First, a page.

FLEMINGTON – Logan Waller was on the verge of having his dreams of winning a regional title shattered by injury lack. But as he lay on the mat trying to recover, he thought of a quote Colts Neck head coach Brett Jankos often says.
“Coach Jankos always says, ‘You don’t go this far to get this far,” said Waller. “At that point, I said screw this, I’m not losing here. I had no doubt I was going to continue. Right now it’s the biggest tournament of my life and there’s no way I’m leaving here.
After landing on his head on a comeback in the third period, Waller was able to regroup and continue the fight. Tied 3-3 after the restart, Waller escaped and then scored a takedown on his way to defeat Matawan’s Kamrin O’Neill, 6-4, to win the 145-pound NJSIAA Central Super Region title on Saturday at Hunterdon Central Regional High School.
After a scoreless first period, Waller escaped to take a 1-0 lead, then took O’Neill with 13 seconds left in the second period to bring a 3-0 advantage in the third period. O’Neill escaped to make it 3-1, then found himself on Waller. It was then that the injury occurred that nearly ended Waller’s title hopes.
“I went to get a Granby Roll as it returned the mat to me and it just put me on the top of my head,” Waller said.
A head and neck injury gives a wrestler five minutes of time to recover instead of the usual two, and Waller has used up most of it. But once he managed to shake off the mess and get back on the mat, he didn’t seem restrained.
“I just put my head down, both literally and metaphorically,” Waller said. “My parents have been saying it all week; today is your day, make a statement.
The regional title is the first for Waller, who was a region 6 finalist at 138 pounds last season. It gives the Colts Neck a regional champion for the third consecutive year for the first time in the history of the program. He denied O’Neill the title, which would have been Matawan’s first since 2010.
“Kamrin, I have nothing but respect for him,” Waller said. “He’s one of my club partners at Elite and it’s very difficult because we know each other, but you don’t have friends when you step on the mat.”
Two fights earlier, Julian George of Christian Brothers Academy won the 132-pound title with an impressive 4-2 victory over Shore Regional senior Jack Maida. George fell behind early when Maida scored the opening takedown, but the ABC sophomore was in control from that point on. He escaped to reduce the lead to 2-1 and did so again at the start of the second. He called with one out to move forward, 4-2, then outstretched Maida for the remainder of the period, then for the entirety of the third period.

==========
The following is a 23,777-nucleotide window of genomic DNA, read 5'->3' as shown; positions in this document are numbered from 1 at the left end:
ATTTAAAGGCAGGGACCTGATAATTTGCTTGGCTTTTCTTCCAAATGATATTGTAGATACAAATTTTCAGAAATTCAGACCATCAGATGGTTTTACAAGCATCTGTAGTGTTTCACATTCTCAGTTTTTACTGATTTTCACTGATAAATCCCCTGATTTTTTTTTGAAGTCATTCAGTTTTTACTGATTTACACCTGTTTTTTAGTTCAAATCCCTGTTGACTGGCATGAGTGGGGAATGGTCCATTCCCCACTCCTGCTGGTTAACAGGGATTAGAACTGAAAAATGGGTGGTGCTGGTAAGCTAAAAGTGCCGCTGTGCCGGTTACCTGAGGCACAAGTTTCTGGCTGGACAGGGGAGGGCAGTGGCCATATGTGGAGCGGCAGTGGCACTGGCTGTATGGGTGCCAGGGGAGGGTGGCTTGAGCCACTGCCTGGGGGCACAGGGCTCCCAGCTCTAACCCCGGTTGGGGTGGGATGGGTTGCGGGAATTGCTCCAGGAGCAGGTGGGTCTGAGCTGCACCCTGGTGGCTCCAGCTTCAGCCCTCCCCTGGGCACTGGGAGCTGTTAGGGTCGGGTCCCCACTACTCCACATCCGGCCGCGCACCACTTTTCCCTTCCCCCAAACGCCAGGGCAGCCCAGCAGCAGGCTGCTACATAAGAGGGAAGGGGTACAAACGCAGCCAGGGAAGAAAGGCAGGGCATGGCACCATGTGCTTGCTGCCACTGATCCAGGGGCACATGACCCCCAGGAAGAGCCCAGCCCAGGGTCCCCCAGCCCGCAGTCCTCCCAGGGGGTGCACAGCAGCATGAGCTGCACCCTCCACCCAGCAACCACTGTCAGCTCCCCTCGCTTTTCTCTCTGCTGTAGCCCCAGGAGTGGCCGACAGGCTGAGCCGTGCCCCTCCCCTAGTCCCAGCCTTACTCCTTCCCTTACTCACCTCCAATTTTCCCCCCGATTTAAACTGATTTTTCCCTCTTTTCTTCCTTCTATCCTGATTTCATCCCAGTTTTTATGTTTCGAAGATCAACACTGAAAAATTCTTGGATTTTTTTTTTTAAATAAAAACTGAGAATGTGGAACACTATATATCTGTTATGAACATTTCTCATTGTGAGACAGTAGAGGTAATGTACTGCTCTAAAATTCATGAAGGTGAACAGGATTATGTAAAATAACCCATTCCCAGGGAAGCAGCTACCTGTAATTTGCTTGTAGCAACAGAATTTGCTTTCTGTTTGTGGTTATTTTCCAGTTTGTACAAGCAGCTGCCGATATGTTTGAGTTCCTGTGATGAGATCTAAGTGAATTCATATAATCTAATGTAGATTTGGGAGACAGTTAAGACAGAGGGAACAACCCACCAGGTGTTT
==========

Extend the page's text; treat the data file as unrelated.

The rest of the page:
“He’s really strong and a really talented, aggressive wrestler and I knew it was going to be an aerial fight until the end,” said George. “He shot me first but that’s where I live, the comeback situations. I’ve done this so many times in my career that I knew there was no reason I couldn’t come back from a 2-0 deficit and win the game.
George’s driving ability was the difference. He wrapped up four-time state qualifier Maida who was recruited as a wrestler at the American University from the top position.
“I always try to turn kids, but against a good kid like Maida you know it’s going to be tough, and in that situation I knew I had to ride it for two minutes,” George said. “I work on it at every training session, during the best matches and the scrambles. Those are my two main goals and it got me this game.
Last season, as a rookie, George was a District finalist and third in Region 6 before qualifying for the fourth round of wrestlers at the NJSIAA Championships. It has been a successful freshman season for sure, but those tight appeals, including the end of a win before a state medal, have stoked the fire for this season.
“Third in the stung areas, honestly,” said George. “I was hoping to win this and then go blood around the States… man, this might be the hardest loss of my career.” Coming into this season, I was very hungry, I knew I had to change some things and I was ready.
This is not the end. The Super Region champion was obviously a goal, but the ultimate goal is a state title.
Hit their tickets
Freehold Township rookie Giovanni Scafidi was second at 138 pounds, falling by a 6-5 decision to Old Bridge’s Tyler Sagi. Scafidi was in the running to become the Patriots’ first regional champion since Rob Morello in 2001 … David Hussey of Middletown South came from the No.6 seed to take third place at 138 pounds, beating the seed, Nick Canonica of Hunterdon Central, 5-1, in the fight for third place… Point Beach senior Riley Simon placed third at 145 pounds to double state qualifier… Brick Memorial senior , Nick Torre, locked his first trip to the state tournament by placing fourth at 132 pounds. , the No. 4 seed, placed fourth at 145 pounds.
132: 2-Julian George (CBA) d. 1-Jack Maida (shore), 4-2
138: 2-Tyler Sagi (Old Bridge) d. 4-Giovanni Scafidi (Township of Freehold), 6-5
145: 2-Logan Waller (Colts Neck) d. 1-Kamrin O’Neill (Matawan), 6-4
132: 3-Drake Torrington (Robbinsville) d. 5-Nick Torre (Brick Memorial), 8-3
138: 6-David Hussey (Middletown South) d. 1-Nick Canonica (Hunterdon Central), 5-1
145: 3-Riley Simon (Point Beach) p. 6-Donovan DiStefano (Wall), 5:45
132: 10-Robert Generelli (Middletown South) md. 4-Mike Bruno (wall), 15-7
138: 2-Zach Weiner (Spotswood) d. 8-Braden Scot (Brick Memorial), 4-2
145: 9-Alex Quintano (Middletown South) d. 13-Nick Benner (ocean), 9-5
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